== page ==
The very first step to begin with is to read all the questions thoroughly to see if there are overlaps or similarities in the questions. Understand the questions and just focus on it. Once you are done with it, the next step is to brain storm the ideas. Reflect your thoughts and make a mind map out of it. Collect the points which come in your mind. It will eventually help you to compile a productive statement later. You can brain storm about your personal background; development of your interest in the field you applying for; your specific experiences that helped you explore and identify your career interest; any unique, distinctive, and/or impressive about you or your life story; about any work you did as an intern; your career goals; any special research, academic work, employment, volunteers experience, which you have performed so far; your strengths and weaknesses; any obstacles, which you encountered in your life; any unique skills that demonstrate the depth of your experience in the field, etc. All these refection will give you a rough data, which could be used to begin with your personal statement After collecting points, begin your formal statement. Do not give any heading to your statement. Keep in mind not to write in the third person and do not use the passive voice. Concentrate on your opening paragraph. This paragraph becomes the framework for the rest of the statement. It either grabs the reader's attention or loses it. Don't write more than 3λ lines in your initial paragraph. Give your brief introduction and then turn towards the main questions. Use short sentences and avoid long ones. Don't discuss extra things in the opening. You can keep that aside for including in the following paragraphs.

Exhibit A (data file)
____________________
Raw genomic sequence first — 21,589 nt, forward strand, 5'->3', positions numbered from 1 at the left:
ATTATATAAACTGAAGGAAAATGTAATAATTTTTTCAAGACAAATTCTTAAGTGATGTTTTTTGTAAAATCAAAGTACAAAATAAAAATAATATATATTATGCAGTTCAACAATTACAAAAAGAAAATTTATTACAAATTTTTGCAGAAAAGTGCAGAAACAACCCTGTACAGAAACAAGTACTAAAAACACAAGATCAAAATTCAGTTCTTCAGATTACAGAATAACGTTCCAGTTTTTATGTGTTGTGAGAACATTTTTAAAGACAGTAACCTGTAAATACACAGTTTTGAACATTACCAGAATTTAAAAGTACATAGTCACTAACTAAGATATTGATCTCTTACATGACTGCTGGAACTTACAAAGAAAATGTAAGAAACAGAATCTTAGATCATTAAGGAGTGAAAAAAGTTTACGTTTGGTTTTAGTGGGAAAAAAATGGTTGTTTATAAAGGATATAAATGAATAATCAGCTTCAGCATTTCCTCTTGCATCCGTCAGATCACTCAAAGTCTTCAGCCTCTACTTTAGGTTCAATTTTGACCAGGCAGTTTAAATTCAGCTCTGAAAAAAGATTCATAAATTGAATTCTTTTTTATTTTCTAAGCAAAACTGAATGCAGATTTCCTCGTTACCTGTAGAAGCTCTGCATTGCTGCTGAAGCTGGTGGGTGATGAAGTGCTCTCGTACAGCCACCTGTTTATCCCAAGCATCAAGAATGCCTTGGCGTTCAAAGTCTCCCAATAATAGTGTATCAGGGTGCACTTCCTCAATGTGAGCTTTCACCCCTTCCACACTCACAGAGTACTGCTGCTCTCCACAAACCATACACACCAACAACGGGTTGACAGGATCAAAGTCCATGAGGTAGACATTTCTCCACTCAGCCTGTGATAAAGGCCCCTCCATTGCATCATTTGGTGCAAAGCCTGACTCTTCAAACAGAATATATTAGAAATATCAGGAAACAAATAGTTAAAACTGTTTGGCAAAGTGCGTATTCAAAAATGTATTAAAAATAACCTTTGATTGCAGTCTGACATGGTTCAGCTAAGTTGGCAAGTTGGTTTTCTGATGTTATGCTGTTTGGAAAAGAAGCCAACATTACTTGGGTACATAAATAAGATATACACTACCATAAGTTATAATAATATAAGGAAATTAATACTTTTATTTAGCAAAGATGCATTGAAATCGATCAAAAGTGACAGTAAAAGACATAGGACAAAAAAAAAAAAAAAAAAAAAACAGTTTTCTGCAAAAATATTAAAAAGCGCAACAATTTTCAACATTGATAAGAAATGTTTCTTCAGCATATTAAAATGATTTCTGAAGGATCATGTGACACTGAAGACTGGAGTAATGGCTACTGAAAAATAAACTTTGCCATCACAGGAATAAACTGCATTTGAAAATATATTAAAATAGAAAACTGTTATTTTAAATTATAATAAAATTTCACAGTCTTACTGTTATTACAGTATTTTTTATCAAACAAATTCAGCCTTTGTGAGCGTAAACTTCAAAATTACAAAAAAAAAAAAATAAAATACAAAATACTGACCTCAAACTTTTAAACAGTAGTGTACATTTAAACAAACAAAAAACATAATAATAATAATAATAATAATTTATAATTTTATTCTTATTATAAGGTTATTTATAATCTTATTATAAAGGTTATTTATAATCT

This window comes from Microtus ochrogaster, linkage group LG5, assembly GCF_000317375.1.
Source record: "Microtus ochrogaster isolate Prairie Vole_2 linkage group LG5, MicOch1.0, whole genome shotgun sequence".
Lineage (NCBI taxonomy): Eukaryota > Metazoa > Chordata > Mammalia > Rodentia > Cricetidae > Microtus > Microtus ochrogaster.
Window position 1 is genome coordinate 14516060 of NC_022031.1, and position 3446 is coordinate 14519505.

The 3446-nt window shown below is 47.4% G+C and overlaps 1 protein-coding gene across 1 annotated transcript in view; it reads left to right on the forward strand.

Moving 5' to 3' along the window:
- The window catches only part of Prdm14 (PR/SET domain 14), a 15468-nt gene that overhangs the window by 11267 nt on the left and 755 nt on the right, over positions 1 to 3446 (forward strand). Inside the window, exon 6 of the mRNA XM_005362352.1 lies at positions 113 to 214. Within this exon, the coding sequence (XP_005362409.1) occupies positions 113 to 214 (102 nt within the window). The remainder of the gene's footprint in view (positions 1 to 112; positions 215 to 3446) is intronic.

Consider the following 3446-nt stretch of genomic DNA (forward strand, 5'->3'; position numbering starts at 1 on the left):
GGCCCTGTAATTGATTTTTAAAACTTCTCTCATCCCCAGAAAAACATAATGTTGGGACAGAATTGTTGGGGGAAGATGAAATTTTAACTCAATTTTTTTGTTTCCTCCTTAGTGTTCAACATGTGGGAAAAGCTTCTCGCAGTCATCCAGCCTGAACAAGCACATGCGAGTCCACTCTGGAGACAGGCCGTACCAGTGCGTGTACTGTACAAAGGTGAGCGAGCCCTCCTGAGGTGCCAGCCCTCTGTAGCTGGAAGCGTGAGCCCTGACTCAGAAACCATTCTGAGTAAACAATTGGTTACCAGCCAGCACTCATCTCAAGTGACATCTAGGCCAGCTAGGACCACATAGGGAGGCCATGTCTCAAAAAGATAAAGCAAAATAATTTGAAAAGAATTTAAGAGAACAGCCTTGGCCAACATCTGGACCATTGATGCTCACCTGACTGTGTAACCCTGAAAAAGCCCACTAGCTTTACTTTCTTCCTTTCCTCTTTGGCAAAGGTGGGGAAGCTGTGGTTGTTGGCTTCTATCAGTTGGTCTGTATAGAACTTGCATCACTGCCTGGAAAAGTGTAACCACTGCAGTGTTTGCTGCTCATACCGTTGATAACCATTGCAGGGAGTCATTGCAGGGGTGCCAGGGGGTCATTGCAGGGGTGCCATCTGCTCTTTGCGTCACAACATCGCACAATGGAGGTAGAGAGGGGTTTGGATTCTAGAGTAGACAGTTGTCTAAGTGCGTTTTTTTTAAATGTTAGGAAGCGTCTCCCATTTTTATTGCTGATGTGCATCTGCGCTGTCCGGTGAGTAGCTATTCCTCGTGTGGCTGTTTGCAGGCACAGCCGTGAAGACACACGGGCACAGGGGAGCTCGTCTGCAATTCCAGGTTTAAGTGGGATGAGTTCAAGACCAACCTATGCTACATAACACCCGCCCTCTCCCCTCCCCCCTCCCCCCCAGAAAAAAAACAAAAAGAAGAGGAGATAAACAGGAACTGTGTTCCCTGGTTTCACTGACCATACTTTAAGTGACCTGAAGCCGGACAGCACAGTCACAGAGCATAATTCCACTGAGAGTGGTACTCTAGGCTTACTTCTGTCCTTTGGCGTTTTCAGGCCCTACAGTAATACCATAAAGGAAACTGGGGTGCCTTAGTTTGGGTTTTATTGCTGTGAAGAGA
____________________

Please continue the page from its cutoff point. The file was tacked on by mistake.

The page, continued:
Common Errors in Composing Personal Statements _ The following lists some of the more common errors in most compositions: In appropriate use of punctuations such as excessive commas, and incorrect placement of apostrophes and quotation marks, colons, and semi_colons. When in doubt, consult a basic style guide to check your usage. _ Contractions. Contractions dramatically reduce the formality of your composition. Use the more formal "cannot," "would not," or "should not," instead of "can't," "won't," or "shouldn't." Slang and common colloquial words and expressions. Words and phrases like "a lot," "ain't," "got," "big," "for sure," "gonna," "sort of," "kinda," and the like should never be used. Clichés. These make your writing informal and unintentionally funny. However, when employed correctly, they can actually help add variety to your essay. Repetitive use of words such as ("likewise," "thus," and the like). Keep a thesaurus handy so that you can vary your language. However, do not use "big" words just to impress the reader. Vagueness. This may lead to open interpretation that does not express your ideas as well as more precise words would. "A few" or "enough" can often be replaced by a word that is more precise. Phrases such as these will only leave the reader confused. Make your claims clearer and justified. Steps to Follow to Ensure the Further Improvement of a PS